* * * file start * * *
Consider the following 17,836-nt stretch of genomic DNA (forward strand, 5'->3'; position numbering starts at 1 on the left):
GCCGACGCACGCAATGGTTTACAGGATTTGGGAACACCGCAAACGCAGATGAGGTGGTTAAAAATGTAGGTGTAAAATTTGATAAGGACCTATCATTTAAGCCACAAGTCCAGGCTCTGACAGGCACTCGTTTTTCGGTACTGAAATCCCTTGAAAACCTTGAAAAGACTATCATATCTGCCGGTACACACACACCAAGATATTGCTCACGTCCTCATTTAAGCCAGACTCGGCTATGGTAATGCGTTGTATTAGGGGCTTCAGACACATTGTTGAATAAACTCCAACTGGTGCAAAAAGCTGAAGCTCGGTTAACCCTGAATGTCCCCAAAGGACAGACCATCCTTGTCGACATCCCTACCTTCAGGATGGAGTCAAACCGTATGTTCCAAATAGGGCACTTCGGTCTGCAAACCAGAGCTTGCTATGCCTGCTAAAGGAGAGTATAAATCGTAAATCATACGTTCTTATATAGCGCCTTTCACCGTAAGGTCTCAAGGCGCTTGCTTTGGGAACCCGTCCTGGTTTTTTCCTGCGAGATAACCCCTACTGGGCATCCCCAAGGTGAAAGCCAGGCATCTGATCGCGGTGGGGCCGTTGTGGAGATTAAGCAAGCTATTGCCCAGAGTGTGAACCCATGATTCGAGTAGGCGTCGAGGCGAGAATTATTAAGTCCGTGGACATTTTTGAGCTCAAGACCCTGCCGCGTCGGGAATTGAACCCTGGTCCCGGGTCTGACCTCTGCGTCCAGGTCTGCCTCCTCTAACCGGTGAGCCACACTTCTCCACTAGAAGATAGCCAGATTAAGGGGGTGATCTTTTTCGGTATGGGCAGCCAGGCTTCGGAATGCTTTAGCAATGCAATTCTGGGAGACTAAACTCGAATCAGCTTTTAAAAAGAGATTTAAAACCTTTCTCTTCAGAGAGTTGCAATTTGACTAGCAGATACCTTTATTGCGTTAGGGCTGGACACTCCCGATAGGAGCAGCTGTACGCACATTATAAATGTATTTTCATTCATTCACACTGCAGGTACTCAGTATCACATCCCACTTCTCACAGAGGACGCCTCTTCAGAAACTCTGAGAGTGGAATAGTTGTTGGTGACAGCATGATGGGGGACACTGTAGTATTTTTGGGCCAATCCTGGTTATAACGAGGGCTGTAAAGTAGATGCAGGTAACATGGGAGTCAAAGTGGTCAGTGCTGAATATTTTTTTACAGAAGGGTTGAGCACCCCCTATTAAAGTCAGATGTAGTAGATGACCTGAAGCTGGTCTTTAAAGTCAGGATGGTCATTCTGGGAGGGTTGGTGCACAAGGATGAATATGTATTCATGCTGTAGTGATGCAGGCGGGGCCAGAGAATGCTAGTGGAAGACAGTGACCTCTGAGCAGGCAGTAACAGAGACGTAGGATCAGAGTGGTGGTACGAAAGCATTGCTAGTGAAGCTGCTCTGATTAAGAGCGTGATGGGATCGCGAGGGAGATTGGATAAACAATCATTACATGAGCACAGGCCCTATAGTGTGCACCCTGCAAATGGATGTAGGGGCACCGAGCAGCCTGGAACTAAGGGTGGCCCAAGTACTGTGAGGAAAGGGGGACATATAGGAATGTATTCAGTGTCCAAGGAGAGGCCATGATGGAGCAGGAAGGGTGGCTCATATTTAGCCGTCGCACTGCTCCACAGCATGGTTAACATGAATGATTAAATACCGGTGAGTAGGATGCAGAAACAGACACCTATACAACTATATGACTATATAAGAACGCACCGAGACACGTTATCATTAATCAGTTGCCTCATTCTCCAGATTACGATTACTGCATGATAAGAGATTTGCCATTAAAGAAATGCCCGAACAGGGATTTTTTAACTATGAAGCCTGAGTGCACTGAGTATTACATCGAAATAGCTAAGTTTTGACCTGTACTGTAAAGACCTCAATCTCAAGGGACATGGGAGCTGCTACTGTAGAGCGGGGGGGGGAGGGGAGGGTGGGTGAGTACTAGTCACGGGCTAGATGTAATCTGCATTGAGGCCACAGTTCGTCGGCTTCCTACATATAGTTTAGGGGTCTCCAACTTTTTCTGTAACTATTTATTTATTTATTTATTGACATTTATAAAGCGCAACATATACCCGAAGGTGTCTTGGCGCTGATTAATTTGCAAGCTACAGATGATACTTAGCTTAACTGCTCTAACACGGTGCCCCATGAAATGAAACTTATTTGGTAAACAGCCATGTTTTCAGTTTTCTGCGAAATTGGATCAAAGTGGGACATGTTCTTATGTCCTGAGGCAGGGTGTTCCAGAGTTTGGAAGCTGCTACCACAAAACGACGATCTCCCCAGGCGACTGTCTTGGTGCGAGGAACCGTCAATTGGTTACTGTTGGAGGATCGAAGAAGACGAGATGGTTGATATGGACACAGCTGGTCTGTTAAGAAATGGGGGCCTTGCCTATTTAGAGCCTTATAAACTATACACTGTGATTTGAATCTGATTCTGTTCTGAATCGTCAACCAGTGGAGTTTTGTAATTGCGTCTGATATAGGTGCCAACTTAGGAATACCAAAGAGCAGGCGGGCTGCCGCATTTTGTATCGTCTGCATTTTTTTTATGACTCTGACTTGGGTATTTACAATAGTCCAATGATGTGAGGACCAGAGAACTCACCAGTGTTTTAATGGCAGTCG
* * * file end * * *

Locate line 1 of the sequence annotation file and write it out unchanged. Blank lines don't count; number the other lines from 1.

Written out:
Consider the following 17,836-nt stretch of genomic DNA (forward strand, 5'->3'; position numbering starts at 1 on the left):